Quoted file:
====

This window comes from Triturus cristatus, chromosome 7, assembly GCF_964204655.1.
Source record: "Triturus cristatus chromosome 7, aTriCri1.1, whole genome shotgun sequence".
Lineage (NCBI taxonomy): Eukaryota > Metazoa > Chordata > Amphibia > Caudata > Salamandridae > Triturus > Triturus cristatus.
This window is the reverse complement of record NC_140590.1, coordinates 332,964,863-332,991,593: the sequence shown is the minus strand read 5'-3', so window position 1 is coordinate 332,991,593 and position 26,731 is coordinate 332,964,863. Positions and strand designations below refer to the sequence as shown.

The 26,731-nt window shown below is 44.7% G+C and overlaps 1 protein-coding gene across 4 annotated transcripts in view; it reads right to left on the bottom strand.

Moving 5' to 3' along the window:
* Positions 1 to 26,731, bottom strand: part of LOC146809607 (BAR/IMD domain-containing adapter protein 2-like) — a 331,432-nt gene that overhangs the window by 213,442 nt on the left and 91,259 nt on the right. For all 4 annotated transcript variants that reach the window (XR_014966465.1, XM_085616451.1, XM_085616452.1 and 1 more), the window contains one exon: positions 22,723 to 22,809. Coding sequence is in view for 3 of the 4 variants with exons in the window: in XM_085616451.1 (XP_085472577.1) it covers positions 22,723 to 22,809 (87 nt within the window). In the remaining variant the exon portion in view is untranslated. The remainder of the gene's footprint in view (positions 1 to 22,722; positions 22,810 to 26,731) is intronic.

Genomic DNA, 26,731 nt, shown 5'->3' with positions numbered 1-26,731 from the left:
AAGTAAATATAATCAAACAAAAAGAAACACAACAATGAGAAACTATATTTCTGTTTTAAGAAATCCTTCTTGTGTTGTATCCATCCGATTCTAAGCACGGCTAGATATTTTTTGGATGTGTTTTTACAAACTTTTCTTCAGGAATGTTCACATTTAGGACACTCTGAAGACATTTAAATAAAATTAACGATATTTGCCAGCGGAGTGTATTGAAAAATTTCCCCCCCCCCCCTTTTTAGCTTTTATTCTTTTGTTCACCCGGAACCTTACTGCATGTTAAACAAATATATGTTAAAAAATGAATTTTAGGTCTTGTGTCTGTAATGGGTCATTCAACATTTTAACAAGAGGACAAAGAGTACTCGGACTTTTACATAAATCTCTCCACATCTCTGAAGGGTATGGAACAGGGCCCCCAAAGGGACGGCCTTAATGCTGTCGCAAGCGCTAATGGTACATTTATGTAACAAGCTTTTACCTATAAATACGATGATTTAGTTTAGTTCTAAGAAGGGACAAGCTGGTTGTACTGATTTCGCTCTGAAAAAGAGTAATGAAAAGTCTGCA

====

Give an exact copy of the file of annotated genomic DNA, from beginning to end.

This window comes from Triturus cristatus, chromosome 7, assembly GCF_964204655.1.
Source record: "Triturus cristatus chromosome 7, aTriCri1.1, whole genome shotgun sequence".
Lineage (NCBI taxonomy): Eukaryota > Metazoa > Chordata > Amphibia > Caudata > Salamandridae > Triturus > Triturus cristatus.
This window is the reverse complement of record NC_140590.1, coordinates 332,964,863-332,991,593: the sequence shown is the minus strand read 5'-3', so window position 1 is coordinate 332,991,593 and position 26,731 is coordinate 332,964,863. Positions and strand designations below refer to the sequence as shown.

The 26,731-nt window shown below is 44.7% G+C and overlaps 1 protein-coding gene across 4 annotated transcripts in view; it reads right to left on the bottom strand.

Moving 5' to 3' along the window:
* Positions 1 to 26,731, bottom strand: part of LOC146809607 (BAR/IMD domain-containing adapter protein 2-like) — a 331,432-nt gene that overhangs the window by 213,442 nt on the left and 91,259 nt on the right. For all 4 annotated transcript variants that reach the window (XR_014966465.1, XM_085616451.1, XM_085616452.1 and 1 more), the window contains one exon: positions 22,723 to 22,809. Coding sequence is in view for 3 of the 4 variants with exons in the window: in XM_085616451.1 (XP_085472577.1) it covers positions 22,723 to 22,809 (87 nt within the window). In the remaining variant the exon portion in view is untranslated. The remainder of the gene's footprint in view (positions 1 to 22,722; positions 22,810 to 26,731) is intronic.

Genomic DNA, 26,731 nt, shown 5'->3' with positions numbered 1-26,731 from the left:
AAGTAAATATAATCAAACAAAAAGAAACACAACAATGAGAAACTATATTTCTGTTTTAAGAAATCCTTCTTGTGTTGTATCCATCCGATTCTAAGCACGGCTAGATATTTTTTGGATGTGTTTTTACAAACTTTTCTTCAGGAATGTTCACATTTAGGACACTCTGAAGACATTTAAATAAAATTAACGATATTTGCCAGCGGAGTGTATTGAAAAATTTCCCCCCCCCCCCTTTTTAGCTTTTATTCTTTTGTTCACCCGGAACCTTACTGCATGTTAAACAAATATATGTTAAAAAATGAATTTTAGGTCTTGTGTCTGTAATGGGTCATTCAACATTTTAACAAGAGGACAAAGAGTACTCGGACTTTTACATAAATCTCTCCACATCTCTGAAGGGTATGGAACAGGGCCCCCAAAGGGACGGCCTTAATGCTGTCGCAAGCGCTAATGGTACATTTATGTAACAAGCTTTTACCTATAAATACGATGATTTAGTTTAGTTCTAAGAAGGGACAAGCTGGTTGTACTGATTTCGCTCTGAAAAAGAGTAATGAAAAGTCTGCA